Paired Horse and PIE breakup

Miguel Carrasquer Vidal mcv at WXS.NL
Fri Nov 6 09:27:55 UTC 1998

"N. Ganesan" <naga_ganesan at HOTMAIL.COM> wrote:

>  Many guesses for PIE splitup dates are possible. But the
>  evidence points to a more likely scenario that PIE people
>  lived as one single speech community in rather a small
>  region after 3500 B.C.. Want to know the reasons
>  why PIE split up before 6000 B.C.? I will appreciate
>  Summary of main points for a PIE split date like
>  6000 B.C. or references.

Renfrew puts PIE around or before 6000 BC (the date of the earliest
farmers in Greece and the Balkans) or even earlier, in Anatolia
(Catal Huyuk, c. 7000 BC).  Such dates are impossibly early, and
Renfrew's arguments are linguistically unsound in other respects (if
Hittite is the direct descendant of the "stay behinds" in Anatolia,
and Greek the direct descendant of the language of the first farmers
that crossed over from Anatolia to Greece, then we would expect Greek
to be closest to Hittite.  In fact, Greek is much more similar to
Sanskrit than to Hittite).

But I do agree with Renfrew that there's a striking similarity
between the expansion of Indo-European languages across Europe and
the expansion of agriculture across the same area.  It has to be
borne in mind, however, that this expansion was not entirely gradual
as Renfrew has it, but proceeded in several stages.  It is easy to
see how this came about: the Anatolian farmers, when they crossed
over into Greece, Bulgaria and southern parts of ex-Yugoslavia and
Romania, found circumstances similar to the ones they were used to in
Anatolia: basically hilly terrain and Mediterranean climate.  Further
north, in temperate Europe (Ukrainian and Hungarian steppe, North
European flatlands), conditions were quite different, and the
Mediterranean farming techniques simply did not work.  That is why in
the period from 7000-5500 BC agriculture spreads only to the Western
Mediterranean, but stays confined to the Balkans elsewhere (Karanovo,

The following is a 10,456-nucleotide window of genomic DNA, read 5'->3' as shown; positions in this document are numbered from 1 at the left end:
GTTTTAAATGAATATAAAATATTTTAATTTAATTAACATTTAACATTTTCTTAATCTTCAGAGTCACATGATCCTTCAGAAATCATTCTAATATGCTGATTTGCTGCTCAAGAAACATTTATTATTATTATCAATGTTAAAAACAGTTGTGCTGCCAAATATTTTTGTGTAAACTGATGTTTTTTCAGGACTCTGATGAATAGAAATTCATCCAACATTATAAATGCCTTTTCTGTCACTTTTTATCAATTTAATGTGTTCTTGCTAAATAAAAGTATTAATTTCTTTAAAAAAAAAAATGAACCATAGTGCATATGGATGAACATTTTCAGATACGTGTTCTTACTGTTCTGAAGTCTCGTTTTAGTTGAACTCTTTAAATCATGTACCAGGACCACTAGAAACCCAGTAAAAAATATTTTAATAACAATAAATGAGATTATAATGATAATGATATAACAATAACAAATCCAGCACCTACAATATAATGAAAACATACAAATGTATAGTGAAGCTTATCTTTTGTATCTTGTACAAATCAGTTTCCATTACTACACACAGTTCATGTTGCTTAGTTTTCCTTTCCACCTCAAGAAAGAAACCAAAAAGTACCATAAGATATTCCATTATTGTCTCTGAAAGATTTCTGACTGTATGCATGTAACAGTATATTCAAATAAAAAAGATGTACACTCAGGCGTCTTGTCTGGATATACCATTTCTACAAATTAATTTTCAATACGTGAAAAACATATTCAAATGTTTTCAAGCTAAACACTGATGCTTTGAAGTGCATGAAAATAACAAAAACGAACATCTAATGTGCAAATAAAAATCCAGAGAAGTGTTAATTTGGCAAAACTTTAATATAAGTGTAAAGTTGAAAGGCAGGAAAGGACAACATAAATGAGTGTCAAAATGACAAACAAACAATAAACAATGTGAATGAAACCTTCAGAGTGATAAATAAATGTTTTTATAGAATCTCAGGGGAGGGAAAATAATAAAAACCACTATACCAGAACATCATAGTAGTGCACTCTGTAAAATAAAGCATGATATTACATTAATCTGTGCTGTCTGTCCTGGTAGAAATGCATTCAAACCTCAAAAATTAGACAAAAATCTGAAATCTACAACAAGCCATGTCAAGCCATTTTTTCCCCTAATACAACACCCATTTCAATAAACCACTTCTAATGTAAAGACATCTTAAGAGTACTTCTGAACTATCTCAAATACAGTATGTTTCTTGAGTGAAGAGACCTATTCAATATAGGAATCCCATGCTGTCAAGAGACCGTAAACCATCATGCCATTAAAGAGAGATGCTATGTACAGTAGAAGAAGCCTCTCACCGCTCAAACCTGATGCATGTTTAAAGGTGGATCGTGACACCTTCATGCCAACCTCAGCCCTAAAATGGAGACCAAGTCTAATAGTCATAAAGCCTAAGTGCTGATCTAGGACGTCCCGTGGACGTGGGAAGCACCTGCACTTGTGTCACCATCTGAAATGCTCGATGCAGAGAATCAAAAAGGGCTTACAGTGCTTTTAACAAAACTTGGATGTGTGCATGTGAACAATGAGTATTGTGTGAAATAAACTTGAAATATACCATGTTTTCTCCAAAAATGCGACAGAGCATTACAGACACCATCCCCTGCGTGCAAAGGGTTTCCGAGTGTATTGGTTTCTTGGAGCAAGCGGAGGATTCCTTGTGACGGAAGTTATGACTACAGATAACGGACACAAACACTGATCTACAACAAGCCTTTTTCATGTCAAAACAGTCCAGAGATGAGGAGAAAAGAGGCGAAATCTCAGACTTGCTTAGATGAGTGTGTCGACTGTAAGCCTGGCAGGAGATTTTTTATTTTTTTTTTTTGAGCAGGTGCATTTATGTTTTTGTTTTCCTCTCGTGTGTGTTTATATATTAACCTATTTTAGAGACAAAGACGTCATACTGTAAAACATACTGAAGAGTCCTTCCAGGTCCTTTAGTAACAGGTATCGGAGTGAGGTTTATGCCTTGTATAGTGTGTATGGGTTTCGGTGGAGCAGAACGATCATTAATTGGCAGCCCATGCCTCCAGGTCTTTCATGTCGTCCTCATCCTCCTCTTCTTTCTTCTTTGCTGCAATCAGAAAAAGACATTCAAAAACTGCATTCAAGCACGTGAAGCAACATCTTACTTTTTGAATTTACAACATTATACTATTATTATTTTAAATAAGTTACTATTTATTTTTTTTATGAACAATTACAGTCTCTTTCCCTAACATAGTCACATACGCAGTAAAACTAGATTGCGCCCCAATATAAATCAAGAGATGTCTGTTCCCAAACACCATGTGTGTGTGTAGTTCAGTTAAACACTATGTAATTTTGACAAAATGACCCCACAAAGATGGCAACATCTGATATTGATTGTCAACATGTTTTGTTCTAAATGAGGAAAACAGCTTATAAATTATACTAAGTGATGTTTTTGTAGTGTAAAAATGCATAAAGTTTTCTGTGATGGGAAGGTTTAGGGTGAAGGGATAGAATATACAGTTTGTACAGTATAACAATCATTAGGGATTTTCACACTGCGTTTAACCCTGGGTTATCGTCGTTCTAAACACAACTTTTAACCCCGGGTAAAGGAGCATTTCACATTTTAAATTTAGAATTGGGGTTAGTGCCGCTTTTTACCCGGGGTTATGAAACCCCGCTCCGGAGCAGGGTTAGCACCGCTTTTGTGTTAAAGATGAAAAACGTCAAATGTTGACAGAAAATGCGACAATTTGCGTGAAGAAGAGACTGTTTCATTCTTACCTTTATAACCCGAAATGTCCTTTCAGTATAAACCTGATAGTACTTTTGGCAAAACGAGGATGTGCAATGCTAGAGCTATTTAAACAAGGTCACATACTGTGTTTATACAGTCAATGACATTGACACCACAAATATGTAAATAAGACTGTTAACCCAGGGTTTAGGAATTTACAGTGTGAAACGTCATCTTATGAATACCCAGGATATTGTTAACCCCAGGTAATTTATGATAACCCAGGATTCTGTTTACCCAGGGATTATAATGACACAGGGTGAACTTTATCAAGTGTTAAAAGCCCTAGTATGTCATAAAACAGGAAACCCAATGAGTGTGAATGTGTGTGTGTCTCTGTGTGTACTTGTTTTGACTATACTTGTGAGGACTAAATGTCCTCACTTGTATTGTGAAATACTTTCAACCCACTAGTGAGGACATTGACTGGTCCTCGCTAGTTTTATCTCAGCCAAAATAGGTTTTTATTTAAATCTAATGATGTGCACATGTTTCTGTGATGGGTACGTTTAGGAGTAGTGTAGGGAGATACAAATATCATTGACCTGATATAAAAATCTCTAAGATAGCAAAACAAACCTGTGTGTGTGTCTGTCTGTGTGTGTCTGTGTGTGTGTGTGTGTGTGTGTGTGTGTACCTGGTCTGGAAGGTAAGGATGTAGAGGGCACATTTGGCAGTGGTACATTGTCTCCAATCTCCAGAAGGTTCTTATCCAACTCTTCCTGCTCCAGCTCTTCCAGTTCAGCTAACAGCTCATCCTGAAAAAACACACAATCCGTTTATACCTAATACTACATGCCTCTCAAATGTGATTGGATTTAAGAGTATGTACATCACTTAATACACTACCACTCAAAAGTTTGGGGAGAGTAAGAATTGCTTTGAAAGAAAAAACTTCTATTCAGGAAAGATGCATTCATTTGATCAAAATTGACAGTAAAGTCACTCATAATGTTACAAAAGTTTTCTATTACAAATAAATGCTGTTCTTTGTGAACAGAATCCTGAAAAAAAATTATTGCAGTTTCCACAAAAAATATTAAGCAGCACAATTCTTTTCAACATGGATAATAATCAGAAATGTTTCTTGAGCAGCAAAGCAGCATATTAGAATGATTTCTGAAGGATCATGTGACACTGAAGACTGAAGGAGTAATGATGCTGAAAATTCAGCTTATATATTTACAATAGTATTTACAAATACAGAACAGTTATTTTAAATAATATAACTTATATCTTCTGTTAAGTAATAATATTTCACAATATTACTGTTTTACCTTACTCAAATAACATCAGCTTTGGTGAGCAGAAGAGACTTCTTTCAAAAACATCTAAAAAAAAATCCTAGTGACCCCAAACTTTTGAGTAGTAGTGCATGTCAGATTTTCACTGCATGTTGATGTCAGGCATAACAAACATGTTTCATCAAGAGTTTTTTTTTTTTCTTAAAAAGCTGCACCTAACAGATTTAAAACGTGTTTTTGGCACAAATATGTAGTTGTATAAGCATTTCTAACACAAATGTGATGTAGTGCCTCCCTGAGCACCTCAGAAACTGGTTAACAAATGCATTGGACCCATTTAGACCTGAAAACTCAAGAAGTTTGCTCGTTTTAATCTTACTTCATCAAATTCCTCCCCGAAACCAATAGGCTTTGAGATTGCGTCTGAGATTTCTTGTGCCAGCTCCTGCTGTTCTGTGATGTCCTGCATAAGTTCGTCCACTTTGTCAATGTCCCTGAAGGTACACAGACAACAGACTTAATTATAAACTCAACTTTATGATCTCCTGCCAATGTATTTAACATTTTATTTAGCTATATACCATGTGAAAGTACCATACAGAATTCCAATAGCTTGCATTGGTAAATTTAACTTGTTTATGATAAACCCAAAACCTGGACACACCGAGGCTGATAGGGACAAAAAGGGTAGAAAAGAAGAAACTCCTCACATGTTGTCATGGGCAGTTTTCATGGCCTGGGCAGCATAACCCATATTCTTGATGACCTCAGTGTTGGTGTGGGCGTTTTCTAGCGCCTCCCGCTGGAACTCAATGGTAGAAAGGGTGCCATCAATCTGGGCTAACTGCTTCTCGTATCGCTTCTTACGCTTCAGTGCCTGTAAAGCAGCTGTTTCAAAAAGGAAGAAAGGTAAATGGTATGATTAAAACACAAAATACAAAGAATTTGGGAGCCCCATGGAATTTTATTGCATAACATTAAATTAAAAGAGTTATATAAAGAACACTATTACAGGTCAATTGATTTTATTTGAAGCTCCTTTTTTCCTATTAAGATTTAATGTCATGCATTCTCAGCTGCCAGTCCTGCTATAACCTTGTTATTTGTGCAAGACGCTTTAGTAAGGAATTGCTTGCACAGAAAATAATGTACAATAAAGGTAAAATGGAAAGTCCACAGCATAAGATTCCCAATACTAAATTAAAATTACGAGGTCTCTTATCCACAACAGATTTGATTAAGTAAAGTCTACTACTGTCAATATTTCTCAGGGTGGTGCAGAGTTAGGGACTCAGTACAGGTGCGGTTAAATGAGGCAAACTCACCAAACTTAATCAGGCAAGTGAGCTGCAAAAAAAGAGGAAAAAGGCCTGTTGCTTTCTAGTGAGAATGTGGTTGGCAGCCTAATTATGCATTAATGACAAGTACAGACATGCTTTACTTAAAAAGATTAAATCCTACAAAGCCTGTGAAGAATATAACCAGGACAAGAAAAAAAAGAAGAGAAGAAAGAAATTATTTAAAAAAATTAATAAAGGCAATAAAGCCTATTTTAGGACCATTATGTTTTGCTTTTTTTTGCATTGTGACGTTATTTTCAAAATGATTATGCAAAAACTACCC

Starcevo, Cris,, Ko"ro"s cultures).  It is in the Hungarian Ko"ro"s
area that the transition to temperate conditions is made, and c. 5500
BC we see the second stage of Neolithic expansion: the "Danubian" or
Linear Ware (LBK) culture, that quickly expands from Hungary
north-west across Germany to the Netherlands and from Hungary
north-east to Czechia, Slovakia and Poland.  A little later, the
Dnepr-Donets culture expands (from Poland/Belarus?) into the
Ukrainian and Caspian forest-steppes.

My theory is that these movements c. 5500 BC represent the breakup of
PIE (Proto-Hittite staying behind in the Balkan area, the Ko"ro"s/LBK
groups moving east and west to eventually become Western and Eastern

Admittedly, the common vocabulary for wheeled transport is a problem
for my theory (not as much as for Renfrew's version, of course).  If
wheeled transport was invented c. 3500 BC, there is still a gap of
two millennia between my date for PIE breakup and the wheel.

There is of course the possibility that future archaeological finds
may push the date a bit further back [we are dealing with perishable
wooden, non-metallic, artifacts after all], but it seems unlikely
that wheeled transport existed before 4000 BC, and 5500 BC is too
much to hope for.  But at the same time, what I am arguing for is an
early Indo-European-speaking area which had not yet expanded into its
present area (France, Great Britain & Ireland, Italy, Spain, Central
Asia, Iran, N. India had not yet been Indo-Europeanized by 3500 BC).
We can roughly compare the area occupied by IE between 5500 and 3500
with the present area of the Romance languages, and likewise the
linguistic distance between the IE languages at the time (Romance is
some 2000 years old).  Now there are plenty of examples of tecnical
vocabulary that has spread across the Romance area since the fall of
the Roman Empire, which might be confused for original Proto-Romance
(i.e. Latin) words is we didn't have Latin to know they weren't.  the
classical example is pseudo-Latin *<duos gentes de armas super
caballos>, "two policemen on horses".  But the Latin for "horses" was
<equi>, and "gendarmes" as such did not exist in Roman times.

Furthermore, most of the words in question are derived from common IE
roots (*weg^h- "to carry" -> "to tranport, to ride", *ak^s- "armpit,
arm, shoulder, wing" -> "axle", *kwel-, *kwekwel- "to turn, to spin"
-> "wheel, chariot", *retH-/*rotH- "to run" -> "wheel, chariot").
Assuming a time depth of 2000 years (5500-3500 BC), and that the the
IE dialects were still largely mutually intelligible (as the Romance
languages are today), such transparent formations may have easily
been picked up and adopted by other Indo-European speakers, along
with the items themselves.

Miguel Carrasquer Vidal
mcv at

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